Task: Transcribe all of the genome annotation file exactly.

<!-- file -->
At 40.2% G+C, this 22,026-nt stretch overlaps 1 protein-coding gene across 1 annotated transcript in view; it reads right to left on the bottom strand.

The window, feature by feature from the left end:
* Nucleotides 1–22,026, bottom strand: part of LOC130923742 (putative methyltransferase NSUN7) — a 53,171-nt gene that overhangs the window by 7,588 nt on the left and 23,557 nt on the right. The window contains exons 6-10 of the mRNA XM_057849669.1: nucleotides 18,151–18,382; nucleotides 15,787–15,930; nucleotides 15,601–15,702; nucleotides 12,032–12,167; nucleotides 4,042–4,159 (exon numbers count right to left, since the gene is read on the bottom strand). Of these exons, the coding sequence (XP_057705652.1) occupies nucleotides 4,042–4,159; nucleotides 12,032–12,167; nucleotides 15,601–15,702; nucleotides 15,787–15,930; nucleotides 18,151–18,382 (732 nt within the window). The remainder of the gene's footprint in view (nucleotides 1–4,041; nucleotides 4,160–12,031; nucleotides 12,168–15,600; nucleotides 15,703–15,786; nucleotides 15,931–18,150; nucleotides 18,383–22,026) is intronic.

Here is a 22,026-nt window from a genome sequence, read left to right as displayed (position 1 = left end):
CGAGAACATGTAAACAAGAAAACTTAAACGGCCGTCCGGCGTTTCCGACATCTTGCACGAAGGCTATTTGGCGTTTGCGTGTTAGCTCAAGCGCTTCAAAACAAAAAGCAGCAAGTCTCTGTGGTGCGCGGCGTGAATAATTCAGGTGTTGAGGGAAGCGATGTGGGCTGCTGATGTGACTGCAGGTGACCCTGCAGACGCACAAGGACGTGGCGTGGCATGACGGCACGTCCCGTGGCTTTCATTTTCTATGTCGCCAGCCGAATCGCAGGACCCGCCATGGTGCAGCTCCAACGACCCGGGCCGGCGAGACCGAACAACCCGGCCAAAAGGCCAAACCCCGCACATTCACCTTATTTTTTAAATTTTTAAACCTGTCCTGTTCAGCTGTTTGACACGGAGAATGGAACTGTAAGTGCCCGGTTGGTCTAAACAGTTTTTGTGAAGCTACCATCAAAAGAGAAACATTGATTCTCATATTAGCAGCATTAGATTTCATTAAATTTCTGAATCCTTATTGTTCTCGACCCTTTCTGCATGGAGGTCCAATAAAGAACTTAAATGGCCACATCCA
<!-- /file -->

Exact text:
At 40.2% G+C, this 22,026-nt stretch overlaps 1 protein-coding gene across 1 annotated transcript in view; it reads right to left on the bottom strand.

The window, feature by feature from the left end:
* Nucleotides 1–22,026, bottom strand: part of LOC130923742 (putative methyltransferase NSUN7) — a 53,171-nt gene that overhangs the window by 7,588 nt on the left and 23,557 nt on the right. The window contains exons 6-10 of the mRNA XM_057849669.1: nucleotides 18,151–18,382; nucleotides 15,787–15,930; nucleotides 15,601–15,702; nucleotides 12,032–12,167; nucleotides 4,042–4,159 (exon numbers count right to left, since the gene is read on the bottom strand). Of these exons, the coding sequence (XP_057705652.1) occupies nucleotides 4,042–4,159; nucleotides 12,032–12,167; nucleotides 15,601–15,702; nucleotides 15,787–15,930; nucleotides 18,151–18,382 (732 nt within the window). The remainder of the gene's footprint in view (nucleotides 1–4,041; nucleotides 4,160–12,031; nucleotides 12,168–15,600; nucleotides 15,703–15,786; nucleotides 15,931–18,150; nucleotides 18,383–22,026) is intronic.

Here is a 22,026-nt window from a genome sequence, read left to right as displayed (position 1 = left end):
CGAGAACATGTAAACAAGAAAACTTAAACGGCCGTCCGGCGTTTCCGACATCTTGCACGAAGGCTATTTGGCGTTTGCGTGTTAGCTCAAGCGCTTCAAAACAAAAAGCAGCAAGTCTCTGTGGTGCGCGGCGTGAATAATTCAGGTGTTGAGGGAAGCGATGTGGGCTGCTGATGTGACTGCAGGTGACCCTGCAGACGCACAAGGACGTGGCGTGGCATGACGGCACGTCCCGTGGCTTTCATTTTCTATGTCGCCAGCCGAATCGCAGGACCCGCCATGGTGCAGCTCCAACGACCCGGGCCGGCGAGACCGAACAACCCGGCCAAAAGGCCAAACCCCGCACATTCACCTTATTTTTTAAATTTTTAAACCTGTCCTGTTCAGCTGTTTGACACGGAGAATGGAACTGTAAGTGCCCGGTTGGTCTAAACAGTTTTTGTGAAGCTACCATCAAAAGAGAAACATTGATTCTCATATTAGCAGCATTAGATTTCATTAAATTTCTGAATCCTTATTGTTCTCGACCCTTTCTGCATGGAGGTCCAATAAAGAACTTAAATGGCCACATCCA